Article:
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Esports forced out of China after anti-Japan protests


Anti-Japan protesters burn a Japanese national flag during a protest over the Diaoyu islands issue, known as the Senkaku islands in Japan, in the southern Chinese city of Shenzhen on September 18, 2012. Thousands of anti-Japan protesters rallied across China over a territorial row on a key historical anniversary, as Japanese firms including car giant Toyota shut or scaled back production in across the country.


Peter Parks

The spat between Japan and China over the Senkaku islands, known in China as the Diaoyu islands, has now gone too far.

The intensifying conflict has now forced the cancellation of the Intel Extreme Masters gaming tournament scheduled to be held later this month in Guangzhou, China.

The Intel Extreme Masters tournament was set to take place during the Anime Comics and Game Show, anime being the globally popular Japanese style of sequential art and animation. Anti-Japanese protests, however, broke out over the weekend in response to Japanese territorial claims to the small group of islands. 

“We are terribly sorry to disappoint esports fans that were expecting to enjoy the event, especially all Chinese esports fans. Unfortunately, the circumstances that forced the cancellation upon us were entirely beyond our control, though we understand and respect the decisions made by the Anime Comics and Games organizers,” said Michal Bilcharz, CEO of the Electronic Sports League, a Germany-based professional gaming organization behind the Intel Extreme Masters Cup.

More from GlobalPost: Gaming and geopolitics collide in Iran

Organizers were forced to cancel because a large number of the exhibitors at the convention were Japanese and were not granted entry into China or had their visas revoked.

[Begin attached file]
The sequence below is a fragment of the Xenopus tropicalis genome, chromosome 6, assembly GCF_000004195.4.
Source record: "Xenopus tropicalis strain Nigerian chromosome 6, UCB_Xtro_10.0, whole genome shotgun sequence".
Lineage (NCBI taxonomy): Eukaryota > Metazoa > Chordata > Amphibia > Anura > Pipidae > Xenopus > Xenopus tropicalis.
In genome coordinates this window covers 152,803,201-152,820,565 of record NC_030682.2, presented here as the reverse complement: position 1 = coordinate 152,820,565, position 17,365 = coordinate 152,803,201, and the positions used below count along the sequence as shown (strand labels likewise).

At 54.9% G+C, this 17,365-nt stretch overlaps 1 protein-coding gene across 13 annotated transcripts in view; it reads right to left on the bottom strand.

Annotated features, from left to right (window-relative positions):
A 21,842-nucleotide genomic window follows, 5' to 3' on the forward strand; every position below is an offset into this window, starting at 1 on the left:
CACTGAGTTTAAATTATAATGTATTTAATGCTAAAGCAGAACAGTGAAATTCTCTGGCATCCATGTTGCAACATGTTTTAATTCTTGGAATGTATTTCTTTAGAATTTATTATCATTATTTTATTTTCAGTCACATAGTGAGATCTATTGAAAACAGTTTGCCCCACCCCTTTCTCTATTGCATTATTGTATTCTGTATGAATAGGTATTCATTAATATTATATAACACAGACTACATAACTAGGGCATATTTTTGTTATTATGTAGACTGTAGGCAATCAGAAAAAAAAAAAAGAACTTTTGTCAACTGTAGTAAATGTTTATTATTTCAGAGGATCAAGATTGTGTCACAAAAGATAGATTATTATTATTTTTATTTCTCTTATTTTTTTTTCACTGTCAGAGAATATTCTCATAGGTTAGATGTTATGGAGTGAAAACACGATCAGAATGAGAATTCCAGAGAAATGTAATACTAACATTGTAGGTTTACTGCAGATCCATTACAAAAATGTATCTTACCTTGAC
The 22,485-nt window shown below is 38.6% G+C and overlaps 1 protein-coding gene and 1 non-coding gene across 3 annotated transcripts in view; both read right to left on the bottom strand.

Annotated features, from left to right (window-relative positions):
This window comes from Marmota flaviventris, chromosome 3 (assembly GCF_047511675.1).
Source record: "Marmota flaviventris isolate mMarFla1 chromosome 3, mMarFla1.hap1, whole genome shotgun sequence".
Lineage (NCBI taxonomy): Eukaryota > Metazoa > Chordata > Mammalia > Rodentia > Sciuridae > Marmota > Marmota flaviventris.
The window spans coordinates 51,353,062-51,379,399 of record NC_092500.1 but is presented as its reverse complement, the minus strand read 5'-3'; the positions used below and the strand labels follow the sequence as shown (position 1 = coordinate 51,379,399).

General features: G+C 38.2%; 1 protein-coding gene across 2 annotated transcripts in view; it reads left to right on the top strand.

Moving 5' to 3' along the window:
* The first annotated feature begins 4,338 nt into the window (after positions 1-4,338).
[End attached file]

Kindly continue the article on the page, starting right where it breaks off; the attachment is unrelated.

The tournament in Guangzhou was to be the final circuit stop before the season finals in March. Esports League staff has begun searching for an alternate location to host the event. Hundreds of professional gamers from countries in North America, Europe and Asia competing in a number of games were scheduled to appear at the Guangzhou tournament. 

Gaming and geopolitics collide more often than one might expect. Last month, Blizzard Entertainment stepped up its own enforcement of US trade restrictions on Iran by cancelling the accounts of Iranian players connecting to World of Warcraft through virtual private networks. 

In 2010, an island claimed by both North and South Korea was shelled by Pyongyang. Former South Korean Defense Minister Kim Tae Young came under scrutiny for a delayed response to the attack. 

When asked why the South Korean response took 13 minutes, the minister replied, “This isn’t Starcraft.” 

He was later sacked over his mishandling of the situation. 

The Iranian government has also helped developm politically-motivated video games, including "The Stressful Life of Salman Rushdie and Implementation of his Verdict," a computer game in development by the Islamic Association of Students, a government-sponsored organization.

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Whether or not the game will be a first person shooter or a real time strategy game, or something entirely different, is still unknown. However, if anything is to be gleaned from the title given to the game, players will more than likely implement Khomeini’s Verdict — a death sentence. 

Iran has also banned the distribution of several games, including Battlefield 3, for its depiction of a US military incursion into Tehran.